12. He dismissed plaintiffs’ suit except as to damages.

13. On appeal by the plaintiffs and cross-appeal by defendants, the District Judge said:

The first defendant, on the occasion of the death of his brother took, occasion to question the validity of the adoption of the minor, the first plaintiff, and he therefore objected to the performance of the funeral ceremonies by his proxy. It is of course somewhat difficult to determine whether he was acting bona fide in doing so, but his conduct has not given rise to any prosecution for an offence under the Penal Code. To induce him to withdraw his opposition, and to acknowledge the adoption, the compromise evidenced by the deeds now sought to be annulled was entered into. The plaintiffs’ case is that they were coerced into the execution of the deeds, and what amounts to coercion is explained by Section 151 of the Contract Act.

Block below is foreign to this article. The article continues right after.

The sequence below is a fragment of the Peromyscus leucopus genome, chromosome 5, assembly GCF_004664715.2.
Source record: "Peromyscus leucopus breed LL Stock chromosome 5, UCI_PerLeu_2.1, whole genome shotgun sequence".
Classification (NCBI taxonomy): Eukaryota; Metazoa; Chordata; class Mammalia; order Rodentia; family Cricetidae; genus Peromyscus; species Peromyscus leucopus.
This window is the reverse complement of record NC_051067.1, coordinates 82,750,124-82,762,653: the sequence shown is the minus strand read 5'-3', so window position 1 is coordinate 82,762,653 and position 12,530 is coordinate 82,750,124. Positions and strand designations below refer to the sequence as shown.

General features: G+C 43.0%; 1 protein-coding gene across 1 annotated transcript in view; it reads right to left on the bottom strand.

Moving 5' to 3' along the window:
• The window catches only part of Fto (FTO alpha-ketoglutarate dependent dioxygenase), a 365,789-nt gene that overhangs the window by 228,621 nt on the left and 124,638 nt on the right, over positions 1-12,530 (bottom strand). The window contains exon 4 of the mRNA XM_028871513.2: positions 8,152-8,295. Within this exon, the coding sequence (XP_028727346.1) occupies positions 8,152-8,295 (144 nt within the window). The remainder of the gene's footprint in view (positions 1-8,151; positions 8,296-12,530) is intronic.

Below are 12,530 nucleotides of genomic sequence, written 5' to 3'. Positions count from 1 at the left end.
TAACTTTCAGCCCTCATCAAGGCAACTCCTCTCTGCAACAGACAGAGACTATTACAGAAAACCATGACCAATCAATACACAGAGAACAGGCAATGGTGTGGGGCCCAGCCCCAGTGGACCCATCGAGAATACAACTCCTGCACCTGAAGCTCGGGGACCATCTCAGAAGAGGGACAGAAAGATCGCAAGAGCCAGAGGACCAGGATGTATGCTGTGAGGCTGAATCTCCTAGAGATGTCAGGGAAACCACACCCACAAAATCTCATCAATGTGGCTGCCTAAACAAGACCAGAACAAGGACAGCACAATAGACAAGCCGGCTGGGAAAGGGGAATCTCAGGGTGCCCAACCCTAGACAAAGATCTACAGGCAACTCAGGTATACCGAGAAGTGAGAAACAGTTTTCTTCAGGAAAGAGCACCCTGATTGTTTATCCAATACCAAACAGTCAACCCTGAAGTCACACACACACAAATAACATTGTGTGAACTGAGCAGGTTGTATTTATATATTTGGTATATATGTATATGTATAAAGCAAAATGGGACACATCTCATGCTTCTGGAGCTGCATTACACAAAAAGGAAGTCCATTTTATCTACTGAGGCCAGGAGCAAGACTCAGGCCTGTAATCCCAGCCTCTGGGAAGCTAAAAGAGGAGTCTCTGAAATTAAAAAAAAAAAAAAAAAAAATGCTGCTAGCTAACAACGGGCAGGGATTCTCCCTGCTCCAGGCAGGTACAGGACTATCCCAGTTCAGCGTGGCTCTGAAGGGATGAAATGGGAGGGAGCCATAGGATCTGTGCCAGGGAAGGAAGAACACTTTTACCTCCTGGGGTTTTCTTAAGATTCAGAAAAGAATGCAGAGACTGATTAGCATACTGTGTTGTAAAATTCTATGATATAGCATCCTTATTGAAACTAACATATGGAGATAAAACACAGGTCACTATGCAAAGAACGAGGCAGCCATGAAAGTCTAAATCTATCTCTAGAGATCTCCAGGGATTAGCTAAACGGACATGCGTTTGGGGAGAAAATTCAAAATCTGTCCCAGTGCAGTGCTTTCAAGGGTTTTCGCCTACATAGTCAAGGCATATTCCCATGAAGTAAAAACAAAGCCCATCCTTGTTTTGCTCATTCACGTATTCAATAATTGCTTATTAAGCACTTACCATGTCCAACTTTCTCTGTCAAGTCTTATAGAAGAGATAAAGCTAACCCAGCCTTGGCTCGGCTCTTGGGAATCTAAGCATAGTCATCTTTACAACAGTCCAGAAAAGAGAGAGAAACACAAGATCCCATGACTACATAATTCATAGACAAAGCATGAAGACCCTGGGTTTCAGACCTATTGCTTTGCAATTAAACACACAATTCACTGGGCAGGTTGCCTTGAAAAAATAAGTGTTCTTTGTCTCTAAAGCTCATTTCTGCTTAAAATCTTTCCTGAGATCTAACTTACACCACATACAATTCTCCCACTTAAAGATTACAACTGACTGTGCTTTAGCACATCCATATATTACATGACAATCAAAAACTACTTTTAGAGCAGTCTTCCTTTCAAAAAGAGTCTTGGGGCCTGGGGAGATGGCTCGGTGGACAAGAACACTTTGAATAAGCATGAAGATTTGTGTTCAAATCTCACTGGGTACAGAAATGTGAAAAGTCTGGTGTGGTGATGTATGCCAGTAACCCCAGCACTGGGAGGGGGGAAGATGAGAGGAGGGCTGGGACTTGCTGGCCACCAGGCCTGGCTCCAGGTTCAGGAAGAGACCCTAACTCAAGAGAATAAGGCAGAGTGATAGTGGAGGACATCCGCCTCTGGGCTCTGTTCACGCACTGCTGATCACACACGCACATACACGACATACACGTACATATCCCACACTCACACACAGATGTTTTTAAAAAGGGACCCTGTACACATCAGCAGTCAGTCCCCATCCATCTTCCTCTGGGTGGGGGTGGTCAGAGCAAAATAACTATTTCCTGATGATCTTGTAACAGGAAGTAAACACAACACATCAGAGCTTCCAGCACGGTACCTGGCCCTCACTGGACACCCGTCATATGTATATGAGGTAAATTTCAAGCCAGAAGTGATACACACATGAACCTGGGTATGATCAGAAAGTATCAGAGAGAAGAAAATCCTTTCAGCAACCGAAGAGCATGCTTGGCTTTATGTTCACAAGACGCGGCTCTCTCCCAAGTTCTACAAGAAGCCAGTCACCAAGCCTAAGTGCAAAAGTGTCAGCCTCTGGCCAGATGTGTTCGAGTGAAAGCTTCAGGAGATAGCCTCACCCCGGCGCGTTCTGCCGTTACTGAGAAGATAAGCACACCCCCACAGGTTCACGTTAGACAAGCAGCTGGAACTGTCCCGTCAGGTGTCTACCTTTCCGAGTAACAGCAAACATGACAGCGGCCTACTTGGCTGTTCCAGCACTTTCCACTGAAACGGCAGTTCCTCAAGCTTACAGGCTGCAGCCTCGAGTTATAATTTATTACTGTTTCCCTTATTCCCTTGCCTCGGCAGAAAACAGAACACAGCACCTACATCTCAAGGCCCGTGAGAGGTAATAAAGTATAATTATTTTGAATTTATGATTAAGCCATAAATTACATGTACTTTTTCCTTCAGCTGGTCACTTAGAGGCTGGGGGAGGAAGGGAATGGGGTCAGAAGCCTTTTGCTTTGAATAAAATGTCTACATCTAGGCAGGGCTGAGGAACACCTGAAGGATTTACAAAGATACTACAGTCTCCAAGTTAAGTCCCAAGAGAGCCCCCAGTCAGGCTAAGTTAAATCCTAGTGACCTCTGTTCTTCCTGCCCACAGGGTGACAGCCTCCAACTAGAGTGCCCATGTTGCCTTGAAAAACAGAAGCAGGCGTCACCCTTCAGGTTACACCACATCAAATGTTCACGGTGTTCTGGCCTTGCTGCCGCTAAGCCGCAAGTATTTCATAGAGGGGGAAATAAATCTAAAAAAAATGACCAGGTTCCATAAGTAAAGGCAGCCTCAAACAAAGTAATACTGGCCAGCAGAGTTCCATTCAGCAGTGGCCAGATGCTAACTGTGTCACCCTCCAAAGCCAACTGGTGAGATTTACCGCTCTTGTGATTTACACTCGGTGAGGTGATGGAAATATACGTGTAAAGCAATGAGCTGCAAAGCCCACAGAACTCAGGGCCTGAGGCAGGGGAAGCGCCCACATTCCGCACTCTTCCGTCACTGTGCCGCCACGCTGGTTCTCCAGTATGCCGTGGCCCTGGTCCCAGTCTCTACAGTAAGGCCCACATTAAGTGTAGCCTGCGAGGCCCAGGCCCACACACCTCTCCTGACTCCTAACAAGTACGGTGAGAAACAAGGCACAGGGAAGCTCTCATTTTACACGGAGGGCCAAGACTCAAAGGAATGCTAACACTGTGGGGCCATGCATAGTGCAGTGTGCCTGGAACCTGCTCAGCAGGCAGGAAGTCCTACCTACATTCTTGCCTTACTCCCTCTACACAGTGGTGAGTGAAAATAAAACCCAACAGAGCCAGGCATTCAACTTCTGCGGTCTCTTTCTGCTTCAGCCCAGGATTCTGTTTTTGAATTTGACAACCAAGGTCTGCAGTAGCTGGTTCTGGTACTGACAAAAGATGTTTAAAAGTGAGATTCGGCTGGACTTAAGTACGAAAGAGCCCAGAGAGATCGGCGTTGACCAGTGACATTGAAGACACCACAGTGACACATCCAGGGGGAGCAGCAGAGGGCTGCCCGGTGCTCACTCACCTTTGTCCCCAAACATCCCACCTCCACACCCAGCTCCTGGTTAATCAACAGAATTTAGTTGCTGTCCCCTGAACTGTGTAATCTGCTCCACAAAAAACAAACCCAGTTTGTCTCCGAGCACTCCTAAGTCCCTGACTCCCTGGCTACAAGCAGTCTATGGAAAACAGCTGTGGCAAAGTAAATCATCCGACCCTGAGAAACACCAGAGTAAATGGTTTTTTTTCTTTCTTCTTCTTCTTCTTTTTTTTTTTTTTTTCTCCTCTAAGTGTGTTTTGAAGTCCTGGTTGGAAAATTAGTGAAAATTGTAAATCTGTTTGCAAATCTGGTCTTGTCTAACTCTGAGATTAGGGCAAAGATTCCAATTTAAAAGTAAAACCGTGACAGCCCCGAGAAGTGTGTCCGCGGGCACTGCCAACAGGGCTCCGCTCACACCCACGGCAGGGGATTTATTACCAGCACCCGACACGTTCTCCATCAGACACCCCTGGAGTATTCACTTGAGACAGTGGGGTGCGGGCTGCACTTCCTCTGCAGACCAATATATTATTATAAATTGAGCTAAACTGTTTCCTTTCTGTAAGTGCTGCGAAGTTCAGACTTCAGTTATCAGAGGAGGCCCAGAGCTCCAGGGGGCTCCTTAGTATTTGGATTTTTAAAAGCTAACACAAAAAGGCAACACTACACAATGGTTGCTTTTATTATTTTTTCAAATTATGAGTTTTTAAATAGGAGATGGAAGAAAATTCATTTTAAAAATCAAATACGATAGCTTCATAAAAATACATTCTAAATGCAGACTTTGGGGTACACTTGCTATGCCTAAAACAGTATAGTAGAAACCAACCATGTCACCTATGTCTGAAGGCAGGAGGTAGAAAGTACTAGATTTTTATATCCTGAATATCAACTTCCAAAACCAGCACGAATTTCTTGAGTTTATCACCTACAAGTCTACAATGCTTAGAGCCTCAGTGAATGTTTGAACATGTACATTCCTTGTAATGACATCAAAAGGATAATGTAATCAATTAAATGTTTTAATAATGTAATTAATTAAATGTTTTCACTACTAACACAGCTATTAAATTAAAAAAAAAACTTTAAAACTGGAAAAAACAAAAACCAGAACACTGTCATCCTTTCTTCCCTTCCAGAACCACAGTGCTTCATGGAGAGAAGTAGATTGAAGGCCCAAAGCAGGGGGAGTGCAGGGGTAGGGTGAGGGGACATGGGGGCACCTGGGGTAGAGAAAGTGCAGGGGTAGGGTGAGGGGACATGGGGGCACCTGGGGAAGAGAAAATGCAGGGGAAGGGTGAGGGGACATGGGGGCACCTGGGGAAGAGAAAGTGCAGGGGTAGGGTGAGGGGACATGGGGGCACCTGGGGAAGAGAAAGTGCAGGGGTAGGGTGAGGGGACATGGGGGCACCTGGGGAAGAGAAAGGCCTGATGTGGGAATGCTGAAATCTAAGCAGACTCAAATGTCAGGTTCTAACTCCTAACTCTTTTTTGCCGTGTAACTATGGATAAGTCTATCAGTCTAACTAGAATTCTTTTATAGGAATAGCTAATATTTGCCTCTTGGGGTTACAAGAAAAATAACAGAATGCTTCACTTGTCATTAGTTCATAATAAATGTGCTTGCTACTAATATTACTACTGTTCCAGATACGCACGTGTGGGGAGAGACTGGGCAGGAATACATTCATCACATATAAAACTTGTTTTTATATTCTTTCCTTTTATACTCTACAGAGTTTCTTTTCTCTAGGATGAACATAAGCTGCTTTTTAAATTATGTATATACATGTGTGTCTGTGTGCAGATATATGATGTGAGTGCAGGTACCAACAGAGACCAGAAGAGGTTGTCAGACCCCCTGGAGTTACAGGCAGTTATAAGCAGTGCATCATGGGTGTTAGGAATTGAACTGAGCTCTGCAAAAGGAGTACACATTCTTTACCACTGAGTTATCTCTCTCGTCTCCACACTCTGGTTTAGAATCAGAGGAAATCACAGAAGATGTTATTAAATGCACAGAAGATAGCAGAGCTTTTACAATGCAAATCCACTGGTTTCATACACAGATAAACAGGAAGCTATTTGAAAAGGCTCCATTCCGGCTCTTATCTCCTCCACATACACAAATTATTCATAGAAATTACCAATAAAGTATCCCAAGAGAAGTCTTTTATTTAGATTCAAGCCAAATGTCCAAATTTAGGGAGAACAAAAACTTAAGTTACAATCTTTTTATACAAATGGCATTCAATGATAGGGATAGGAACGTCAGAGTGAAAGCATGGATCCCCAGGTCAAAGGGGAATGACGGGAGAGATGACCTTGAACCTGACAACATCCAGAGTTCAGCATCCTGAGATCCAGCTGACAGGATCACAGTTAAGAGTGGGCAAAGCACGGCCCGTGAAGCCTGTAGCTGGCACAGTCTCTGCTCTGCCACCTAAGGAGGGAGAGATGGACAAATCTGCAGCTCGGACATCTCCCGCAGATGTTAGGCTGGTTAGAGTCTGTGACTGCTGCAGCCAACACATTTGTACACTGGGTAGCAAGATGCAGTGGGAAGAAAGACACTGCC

First defendant did not commit or threaten to commit any offence under the Penal Code and he did not detain anything which can be considered property, and his acknowledgment of the validity of the adoption constitutes sufficient consideration for the execution of the deed.

14. He accepted the finding of the Subordinate Judge as to the compensation to be awarded and dismissed both the appeal and the cross-appeal.

15. Appeal is now made to the High Court on the grounds–

that the transactions which plaintiffs sue to set aside are voidable under Section 192 of the Contract Act;

that there was no sufficient consideration to support the agreement in question, because first defendant all along well knew that his objections to the validity of the adoption were perfectly groundless ;

that the transactions in question are very different from the ordinary adjustment of bond fide disputed claims ;

that the transactions in question are a fraud upon the minor appellant; that the Lower Appellate Court has erred in overruling the grounds of appeal.